Can I get a mortgage with bad credit if I have a large deposit?
Successfully applying for a mortgage is all about risk. The mortgage lender knows that they will make profit (in terms of interest) on their investment in you, as long as you will pay back the loan or – if you don’t – that they will be able to sell the property following a repossession and be sure to have not lost out in the process.
If it feels coldly business-like, that’s because it is. If you have bad credit, then you become more of a risk to the lender and you need to do something to prove your stability – a larger deposit is part of that.
How large is large – what is the average deposit?
Understanding loan to value (LTV)
Selling your house is unlikely to net them the full market value. They are not going to put in the same level of effort that you might when selling it (no smell of freshly baked bread and perfectly arranged flowers for visitors) and are looking for a quick sale. On a £280,000 home, for example, the mortgage company might only get £250,000, and once their administration costs and other expenses are accounted for, that figure drops further.
If the mortgage represented 100% of the house (i.e. you had no deposit and they had leant you £280,000) and you defaulted in the first few months after paying £1000 per month, they will have made a loss with their investment. This would be the case if the loan to value ratio (LTV) was 100%.
With a 10% deposit (£28,000), the LTV would be 90% and they would scrape by with perhaps a minor loss depending on the cost of their administration.
A 20% deposit (LTV 80%), would mean that on repossession and sale, the lender still makes some money. In this case, they’d have provided £224,000 and would claim back £250,000.
The higher the LTV, the greater the risk for the mortgage lender.
Lowering LTV with a significant deposit
Can I get a mortgage with bad credit and no deposit?
It makes no sense for a mortgage lender to provide someone with bad credit and no deposit a mortgage. The risk is very high, and the relative rewards are very low.
However, you may be able to ask someone else to guarantee your mortgage for you. Having a guarantor means that someone else (typically a parent) is backing you up, saying that they are willing to make payments on your mortgage if you cannot. The mortgage is still in your name, but they are also ultimately responsible to pay for it.
Being a guarantor is a serious financial decision for anyone you ask, so it is important that if you do go down this route, you do so honestly and willing to accept a ‘no’ from whomever you are asking. They may be putting their own home at risk in supporting you and have the same fear of you letting them down as the mortgage lender.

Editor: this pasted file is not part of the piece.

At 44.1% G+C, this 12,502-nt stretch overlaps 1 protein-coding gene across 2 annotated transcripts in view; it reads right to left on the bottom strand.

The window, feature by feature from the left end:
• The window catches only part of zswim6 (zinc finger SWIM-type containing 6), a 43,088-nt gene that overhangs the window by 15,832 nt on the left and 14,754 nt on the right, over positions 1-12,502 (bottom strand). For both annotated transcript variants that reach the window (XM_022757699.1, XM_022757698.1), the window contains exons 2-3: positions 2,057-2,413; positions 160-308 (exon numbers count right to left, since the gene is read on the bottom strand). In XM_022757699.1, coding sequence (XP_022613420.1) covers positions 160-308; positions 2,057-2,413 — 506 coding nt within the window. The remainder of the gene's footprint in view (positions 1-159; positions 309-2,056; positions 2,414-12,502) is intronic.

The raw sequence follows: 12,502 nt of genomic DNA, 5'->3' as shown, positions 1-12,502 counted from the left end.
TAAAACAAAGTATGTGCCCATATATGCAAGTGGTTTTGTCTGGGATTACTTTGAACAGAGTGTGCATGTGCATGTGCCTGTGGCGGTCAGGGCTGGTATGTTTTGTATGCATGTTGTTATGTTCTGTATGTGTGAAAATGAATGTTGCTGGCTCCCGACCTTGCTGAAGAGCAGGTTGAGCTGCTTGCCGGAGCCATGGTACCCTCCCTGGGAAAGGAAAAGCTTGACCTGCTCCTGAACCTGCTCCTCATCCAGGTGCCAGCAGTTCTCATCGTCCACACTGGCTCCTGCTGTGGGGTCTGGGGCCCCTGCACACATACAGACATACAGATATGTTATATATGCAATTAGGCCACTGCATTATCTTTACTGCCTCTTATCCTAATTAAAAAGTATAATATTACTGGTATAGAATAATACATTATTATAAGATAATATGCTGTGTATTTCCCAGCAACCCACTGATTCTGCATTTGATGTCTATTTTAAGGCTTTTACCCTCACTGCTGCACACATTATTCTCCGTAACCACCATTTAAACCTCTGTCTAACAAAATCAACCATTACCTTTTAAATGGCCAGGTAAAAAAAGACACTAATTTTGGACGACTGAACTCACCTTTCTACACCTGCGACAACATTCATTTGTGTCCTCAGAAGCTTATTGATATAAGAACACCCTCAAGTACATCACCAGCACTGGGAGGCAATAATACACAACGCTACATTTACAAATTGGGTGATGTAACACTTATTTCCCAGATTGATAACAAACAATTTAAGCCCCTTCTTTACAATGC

- A guarantor will be expected to do two significant things: Place a large amount in a savings account held by the lender which is released only once an agreed portion of the mortgage is paid.
- Sign a contract securing your mortgage with their own property. This means their house is at risk alongside yours should you fail to make payments.
Is all bad credit the same?
Can I borrow a deposit?
Understanding affordabilityAffordability is a measure of how easily you can make repayments on your mortgage. If you have a high income and low outgoings then you have a strong affordability score, but if you are always scraping by each month and pushing your available credit to the limit, then you have a low affordability.
Mortgage lenders consider affordability to be a key factor in determining whether to approve your mortgage application.
If you have personal loans, credit card debt, stretched overdrafts or simply a lot of bills and regular monthly outgoings, then you are unlikely to have the kind of affordability score that will make you a promising investment for the lender.
Taking out a personal loan to use as a deposit is a sure sign of poor affordability. That doesn’t mean that it will automatically result in a mortgage application rejection, but it isn’t going to help.
It’s far better that you take the time needed to save up your deposit and pay off any other debts in order to present yourself with a strong affordability score.
Can a high deposit offset poor affordability?
If you have savings that are significant enough to present a larger deposit and your general affordability comes from a busy life rather than a large level of outstanding debt, then providing a larger deposit will lower the size of your required mortgage which will, in turn, lower the size of your monthly repayments and improve overall affordability.
It is not perhaps as good as having more cleared funds at the end of every month, but it will help.
However, it is not usually worth using other credit to increase the deposit at the loss of a strong affordability score – both factors will be properly analysed by the mortgage lender and the off-putting nature of a brand-new unsecured loan will be significant!
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